“Criminal alien” and “crimmigration” are both typical of racial exclusion in essence and the U.S. government has played an important role in the exclusion’s enforcement. In fact, since the 1800s, the federal government’s sole authority, or “plenary power” over immigration policy making and enforcement has been established (Varsanyi 1). And gradually the federal government’s power has been shifted to some extent to the state and local governments in immigration policy making field. And according to the lines of exclusion such as “criminal alien” and “crimmigration”, the government departments and the personnel have been institutionalized by Congress to faithfully execute the immigration laws and focus on the removable aliens who have the slightest signal of minor crime (Zapotosky). Also the laws enforcement is relatively rigid. For example, the power of government personnel to place the immigrants in the proceedings at the border is too expanded to involve searching for the illegal aliens in houses or cars without warranty (Bolter). Therefore the government is able to take advantage of policy making and laws enforcement to build a race exclusion society.

Immigrants’ reaction to the strict enforcement

The strict enforcement is not so much as the unequal treatment and penalty imposed on the immigrants. But the immigrants often ignore the restrictive policies, making a mutually reinforcing cycle whereby more strict border enforcement further reduces return migration and increases unauthorized immigrants and then calls for more strict enforcement at the national level. At the state level, and the immigrants insist on their residence state and the economic and other factors other than the political factor (strict enforcement) are the decisive factors for them to shape their settlement and residency patterns (Garcia 1).

Conclusion

On the basis of the above analysis, the starting point of how the United States deal with the immigration and the immigrants is always to maximize protecting the interests of the country and the citizens. According to the interests and the needs, the immigration policies are adjusted. When the interests of citizenship are threatened, the criminality is no longer a social phenomenon but a national tool and is taken as the guise to limit immigration. The United States is aiming at satisfying the country’s survival and development needs and the immigrants are in pursuit of their own survival and development needs, and there exist a permanently cooperative and game confrontational relationship between both of them.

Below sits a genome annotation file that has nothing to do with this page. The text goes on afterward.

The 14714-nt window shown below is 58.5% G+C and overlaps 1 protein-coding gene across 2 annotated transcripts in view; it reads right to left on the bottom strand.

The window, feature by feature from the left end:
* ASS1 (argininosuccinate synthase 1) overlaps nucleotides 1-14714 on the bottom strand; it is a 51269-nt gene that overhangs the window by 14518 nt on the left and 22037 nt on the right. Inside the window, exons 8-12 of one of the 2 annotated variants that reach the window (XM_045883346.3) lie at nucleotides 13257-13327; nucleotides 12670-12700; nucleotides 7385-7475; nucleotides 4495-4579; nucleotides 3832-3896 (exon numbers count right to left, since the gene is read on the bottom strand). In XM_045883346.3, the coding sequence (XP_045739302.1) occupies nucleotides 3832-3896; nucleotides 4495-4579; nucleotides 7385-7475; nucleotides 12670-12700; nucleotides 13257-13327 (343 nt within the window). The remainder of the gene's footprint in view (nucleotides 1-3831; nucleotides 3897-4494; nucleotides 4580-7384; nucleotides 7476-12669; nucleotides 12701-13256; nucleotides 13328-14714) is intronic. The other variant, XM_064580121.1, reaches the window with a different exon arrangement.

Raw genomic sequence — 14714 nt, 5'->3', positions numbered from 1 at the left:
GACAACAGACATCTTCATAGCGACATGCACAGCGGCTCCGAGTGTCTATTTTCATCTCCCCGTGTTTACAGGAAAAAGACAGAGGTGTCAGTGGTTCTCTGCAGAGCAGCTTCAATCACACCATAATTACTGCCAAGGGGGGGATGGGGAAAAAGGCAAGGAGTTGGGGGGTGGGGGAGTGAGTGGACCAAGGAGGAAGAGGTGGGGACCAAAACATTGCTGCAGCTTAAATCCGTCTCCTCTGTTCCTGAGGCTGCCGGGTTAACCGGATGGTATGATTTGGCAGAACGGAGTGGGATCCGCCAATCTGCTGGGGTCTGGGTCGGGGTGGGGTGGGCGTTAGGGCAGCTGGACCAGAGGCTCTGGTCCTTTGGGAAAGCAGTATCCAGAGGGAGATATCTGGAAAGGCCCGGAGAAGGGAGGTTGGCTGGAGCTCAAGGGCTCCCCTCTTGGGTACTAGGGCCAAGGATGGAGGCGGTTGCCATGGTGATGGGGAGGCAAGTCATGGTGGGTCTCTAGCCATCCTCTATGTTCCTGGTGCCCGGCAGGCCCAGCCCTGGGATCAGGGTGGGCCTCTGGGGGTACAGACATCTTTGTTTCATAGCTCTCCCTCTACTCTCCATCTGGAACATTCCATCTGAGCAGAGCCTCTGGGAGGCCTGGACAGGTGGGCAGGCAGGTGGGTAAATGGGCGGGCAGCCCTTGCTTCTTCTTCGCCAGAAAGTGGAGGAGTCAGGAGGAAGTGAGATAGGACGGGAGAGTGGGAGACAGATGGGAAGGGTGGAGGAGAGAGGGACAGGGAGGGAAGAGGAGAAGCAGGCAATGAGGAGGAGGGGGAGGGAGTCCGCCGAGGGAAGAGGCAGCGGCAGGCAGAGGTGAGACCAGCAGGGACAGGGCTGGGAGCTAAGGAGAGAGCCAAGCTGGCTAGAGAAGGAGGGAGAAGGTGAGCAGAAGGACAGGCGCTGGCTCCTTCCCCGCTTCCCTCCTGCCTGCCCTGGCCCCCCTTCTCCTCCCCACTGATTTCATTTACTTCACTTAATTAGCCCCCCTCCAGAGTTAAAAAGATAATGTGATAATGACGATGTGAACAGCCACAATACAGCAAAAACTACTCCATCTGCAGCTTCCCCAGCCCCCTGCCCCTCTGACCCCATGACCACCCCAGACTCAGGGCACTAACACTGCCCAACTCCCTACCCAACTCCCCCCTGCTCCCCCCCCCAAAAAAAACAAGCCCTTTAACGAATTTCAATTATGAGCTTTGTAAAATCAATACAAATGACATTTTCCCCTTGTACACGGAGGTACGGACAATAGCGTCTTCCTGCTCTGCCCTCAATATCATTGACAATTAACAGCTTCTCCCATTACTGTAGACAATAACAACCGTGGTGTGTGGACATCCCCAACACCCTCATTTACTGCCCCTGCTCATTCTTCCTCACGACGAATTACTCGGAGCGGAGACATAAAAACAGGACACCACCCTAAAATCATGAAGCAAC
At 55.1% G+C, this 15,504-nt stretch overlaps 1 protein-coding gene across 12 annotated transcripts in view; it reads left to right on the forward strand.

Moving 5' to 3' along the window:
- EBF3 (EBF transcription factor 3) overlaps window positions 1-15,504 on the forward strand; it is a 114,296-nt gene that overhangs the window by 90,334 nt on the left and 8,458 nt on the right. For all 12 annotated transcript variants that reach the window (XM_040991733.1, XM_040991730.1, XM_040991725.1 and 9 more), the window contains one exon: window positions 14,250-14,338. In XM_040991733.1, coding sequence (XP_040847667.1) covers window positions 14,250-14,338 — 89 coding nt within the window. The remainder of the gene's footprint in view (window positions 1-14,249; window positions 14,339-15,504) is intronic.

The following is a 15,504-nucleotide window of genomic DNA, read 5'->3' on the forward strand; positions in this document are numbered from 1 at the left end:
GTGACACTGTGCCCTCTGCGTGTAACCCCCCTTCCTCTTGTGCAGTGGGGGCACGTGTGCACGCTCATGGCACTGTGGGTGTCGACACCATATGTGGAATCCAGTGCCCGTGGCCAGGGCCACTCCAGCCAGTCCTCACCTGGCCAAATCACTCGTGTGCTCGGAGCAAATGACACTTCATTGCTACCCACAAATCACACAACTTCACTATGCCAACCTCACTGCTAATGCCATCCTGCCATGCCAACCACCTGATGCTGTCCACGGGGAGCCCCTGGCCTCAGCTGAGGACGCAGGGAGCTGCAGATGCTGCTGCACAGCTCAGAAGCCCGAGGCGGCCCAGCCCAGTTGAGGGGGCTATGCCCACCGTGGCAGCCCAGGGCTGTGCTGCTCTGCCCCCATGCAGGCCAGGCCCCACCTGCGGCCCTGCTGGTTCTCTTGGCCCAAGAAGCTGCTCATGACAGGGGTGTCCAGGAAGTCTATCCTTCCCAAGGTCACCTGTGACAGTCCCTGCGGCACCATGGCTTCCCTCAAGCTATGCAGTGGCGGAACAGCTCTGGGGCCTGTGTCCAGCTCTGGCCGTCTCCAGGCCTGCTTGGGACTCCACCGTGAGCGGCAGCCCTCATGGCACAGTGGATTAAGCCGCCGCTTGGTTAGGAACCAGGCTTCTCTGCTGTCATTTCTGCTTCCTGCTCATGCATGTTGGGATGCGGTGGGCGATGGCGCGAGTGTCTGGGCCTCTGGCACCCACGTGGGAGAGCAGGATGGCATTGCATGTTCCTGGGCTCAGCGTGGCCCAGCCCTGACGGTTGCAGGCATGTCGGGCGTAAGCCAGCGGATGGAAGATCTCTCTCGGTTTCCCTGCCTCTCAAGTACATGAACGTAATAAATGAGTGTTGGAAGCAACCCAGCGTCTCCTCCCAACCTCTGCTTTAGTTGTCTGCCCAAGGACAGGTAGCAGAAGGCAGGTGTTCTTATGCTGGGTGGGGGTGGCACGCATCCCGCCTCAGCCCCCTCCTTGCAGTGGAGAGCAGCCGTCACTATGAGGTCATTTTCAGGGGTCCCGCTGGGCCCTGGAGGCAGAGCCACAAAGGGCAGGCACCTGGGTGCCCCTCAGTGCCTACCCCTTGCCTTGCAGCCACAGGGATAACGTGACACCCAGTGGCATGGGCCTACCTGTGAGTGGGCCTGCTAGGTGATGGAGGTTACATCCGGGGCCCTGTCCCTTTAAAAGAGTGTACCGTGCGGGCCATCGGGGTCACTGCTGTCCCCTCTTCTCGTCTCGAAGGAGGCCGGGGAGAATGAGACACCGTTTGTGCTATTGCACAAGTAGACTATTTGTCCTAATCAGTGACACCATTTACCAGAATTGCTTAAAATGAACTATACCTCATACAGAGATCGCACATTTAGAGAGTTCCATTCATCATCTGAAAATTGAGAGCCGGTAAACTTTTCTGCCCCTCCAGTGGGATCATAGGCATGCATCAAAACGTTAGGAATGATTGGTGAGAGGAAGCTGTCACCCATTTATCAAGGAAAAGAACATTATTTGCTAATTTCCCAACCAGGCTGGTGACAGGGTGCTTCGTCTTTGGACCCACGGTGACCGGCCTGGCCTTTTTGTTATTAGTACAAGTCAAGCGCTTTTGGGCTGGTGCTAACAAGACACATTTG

Reference

García, Angela S. “Return to sender? A comparative analysis of immigrant communities in ‘attrition through enforcement’ destinations.”  Ethnic and Racial Studies (2012): 1-22. Web. 18 June. 2012.

Bolter, Jessica. “The Evolving and Diversifying Nature of Migration to the U.S.-Mexico Border.”  Migration Information Source (2017): n. pag. Web. 16 Feb, 2017.

Lopez, Ian H. White by Law: The legal Construction of Race. New York: New York University Press, 1996. Print.

Varsanyi, Monica W. “Immigration Policy Activism in U.S. Cities and States: Interdisciplinary Perspectives.” Taking Local Control: Immigration Policy Activism in U.S. Cities and States. Ed. Varsanyi, Monica W. California: Stanford University Press, 2010. 1-27. Print.

Kanstroom, Daniel. Deportation Nation: Outsiders of American History. London: Harvard University Press, 2007. Print.

Martin, Philip. “The United States: The Continuing Immigration Debate.” Controlling Immigration: A Global Perspective. California: Stanford University Press, 2011. 1-36. Print.

Chishti, Muzaffar and Stephen, Yale-Loehr. The Immigration Act of 1990: Unfinished Business a Quarter-Century Later. Washington, DC: Migration Policy Institute, 2016.

Comedy Partners. “The Word - Neutral Man’s Burden.” Online video clip. You Tube. You Tube, 16 July. 2009. Web. 18 March. 2017.

Gross, Daniel A. “The U.S. Government Turned Away Thousands of Jewish Refugees, Fearing That They Were Nazi Spies.” Smithsonian.com. Smithsonian.com., 18 November, 2015. Web. 18 March. 2017.

Zapotosky, Matt. “Justice Department will again use private prisons.” Washingtonpost.com. Washingtonpost.com., 23 February, 2010. Web. 16 March. 2017.